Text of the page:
In September, the Karnataka Assembly passed an amendment to the Karnataka Police Act, 1963, which seeks to ban online gaming and curtail online gambling. Chief Minister Basavaraj Bommai said the proposal is not valid for online games that strictly comply with the ‘game of skill’.
With the implementation of this law, the violation can attract maximum imprisonment of three years and a penalty up to Rs. 1 lakh. Soon after the bill was passed, it created controversy in the gaming industry, as leaders criticised the move of the Karnataka government.
Many fear that the move may hamper the image of Bangalore as it is a hub for unicorns. The gaming industry is also concerned that the overall gaming ecosystem of India can get affected by introducing a law not prohibiting online real money skill gaming in its State.
Expectedly, the Bengaluru police filed an FIR against Dream11 founders on a complaint for violating the new law. After that, the online fantasy gaming company suspended its operations in the state.
The company has decided to suspend the operations in the state after concerns from its users over their safety and security. “Following the recent media coverage, our Karnataka users have expressed deep concerns and anxiety about their safety and security. In order to allay our users’ concerns, we have decided to suspend operations in Karnataka. This decision is without prejudice to our rights and contentions under law,” said the company.
Voicing concern over youngsters getting hooked on mobile games, Rajya Sabha member and senior BJP chief Sushil Kumar Modi on Friday demanded that the federal government ought regulate the online gaming industry and impose a uniform tax on it. Raising the difficulty throughout the Zero Hour, he stated these online video games have now given strategy to playing and betting.
Also, a startup industry association has requested the central government to draw up rules for online gaming In India, along with age- and genre-based classifications.
IndiaTech which have companies like Mobile Premier League and Dream11 has written to Information and Technology (IT) Minister Ashwini Vaishnaw to frame rules similar to the Entertainment Software Rating Board (ESRB), a self-regulatory body that assigns age and content ratings to online video games in the United States (US), Mexico and Canada.
The body also asked for the implementation of rules and regulations like AI-based interventions to monitor and restrict addictions and limits on the amount of money that gamers can spend and win.
Earlier, National General-Secretary of Confederation of All India Trade, Praveen Khandelwal in a tweet said, “Karnataka’s bill to ban online gaming will be a setback to Indian startups. We (CAIT India) endorse a ban on foreign apps but also ban Indian games skills which will kill the gaming industry.”
As of now, the Union Ministry of Education has circulated advisories. The ministry said that playing online games leads to a serious gaming addiction which has been considered a gaming disorder.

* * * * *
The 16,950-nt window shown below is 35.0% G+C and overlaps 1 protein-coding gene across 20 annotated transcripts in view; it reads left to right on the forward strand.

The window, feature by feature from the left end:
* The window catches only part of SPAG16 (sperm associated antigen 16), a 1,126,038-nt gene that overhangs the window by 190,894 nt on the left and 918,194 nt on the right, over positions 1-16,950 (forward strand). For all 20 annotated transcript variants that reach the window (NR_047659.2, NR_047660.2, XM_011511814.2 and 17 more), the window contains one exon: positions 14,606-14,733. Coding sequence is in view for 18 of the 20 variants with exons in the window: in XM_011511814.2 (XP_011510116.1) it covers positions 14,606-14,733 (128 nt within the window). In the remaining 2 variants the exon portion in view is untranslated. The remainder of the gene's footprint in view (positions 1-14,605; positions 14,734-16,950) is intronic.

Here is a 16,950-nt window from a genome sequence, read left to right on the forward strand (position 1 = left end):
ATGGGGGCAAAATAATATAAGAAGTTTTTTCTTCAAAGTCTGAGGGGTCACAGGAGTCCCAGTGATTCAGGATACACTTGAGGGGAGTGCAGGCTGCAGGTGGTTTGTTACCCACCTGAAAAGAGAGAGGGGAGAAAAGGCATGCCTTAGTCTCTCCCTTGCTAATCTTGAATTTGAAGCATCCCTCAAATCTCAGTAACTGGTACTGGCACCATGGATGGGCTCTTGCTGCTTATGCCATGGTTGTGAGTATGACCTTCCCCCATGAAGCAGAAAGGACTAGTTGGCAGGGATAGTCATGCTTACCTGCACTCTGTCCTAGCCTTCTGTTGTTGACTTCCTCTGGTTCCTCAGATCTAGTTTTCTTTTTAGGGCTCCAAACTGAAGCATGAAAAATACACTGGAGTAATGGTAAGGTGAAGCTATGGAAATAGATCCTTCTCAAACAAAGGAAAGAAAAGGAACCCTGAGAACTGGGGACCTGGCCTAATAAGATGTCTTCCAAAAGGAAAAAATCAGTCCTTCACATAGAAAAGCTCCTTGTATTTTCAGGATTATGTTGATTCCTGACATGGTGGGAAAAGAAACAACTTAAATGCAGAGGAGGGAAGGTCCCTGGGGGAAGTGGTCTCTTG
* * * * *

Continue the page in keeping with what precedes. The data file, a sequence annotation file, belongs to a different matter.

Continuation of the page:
The ministry in a statement said that in the new era of technology, online gaming is very popular with children because of the challenges it brings to the players which excite them and make them play more which can lead to addiction.
“Online gaming can be accessed with the use of a phone or a tablet which is a common factor in online game addiction because children can easily play games anywhere anytime affecting their time for their school and social life. Furthermore, the closure of schools due to the pandemic has increased the use of mobile phones and the internet by children,” said the ministry.
However, online gaming has many downsides. Playing online games leads to a serious gaming addiction which has been considered a gaming disorder. The game is designed in a way that each level is more complicated and complex than the previous one. This causes a player to push themselves to the limit in order to progress in the game, it added.
The ministry emphasised how playing online games with no restriction and self-limits leads many players to become addicted and are eventually diagnosed with gaming disorder.
How is the gaming industry reacting:
Earlier, Roland Landers, CEO, All India Gaming Federation said, “India is the fifth largest online gaming market globally and skill-based gaming, a sunrise sector, is giving birth to an increasing number of unicorns within the country, especially Karnataka”
Landers added that the sector has been a strong financial contributor to the Indian economy even during an unprecedented period of slowdown and is further expected to generate revenues in excess of $ 3 billion by 2025. The move by the Karnataka government is a setback to the state’s reputation of being a tech-hub and start-up capital.”
“The ban has hindered corporate sponsorships, especially from online skill gaming companies affected by the bill and in turn has affected organisations like KSCA. We would request the honourable State Government to make necessary amendments to the law and help games of skill like chess to flourish in the state and the country,” said President of Karnataka State Chess Association, D.P Ananth.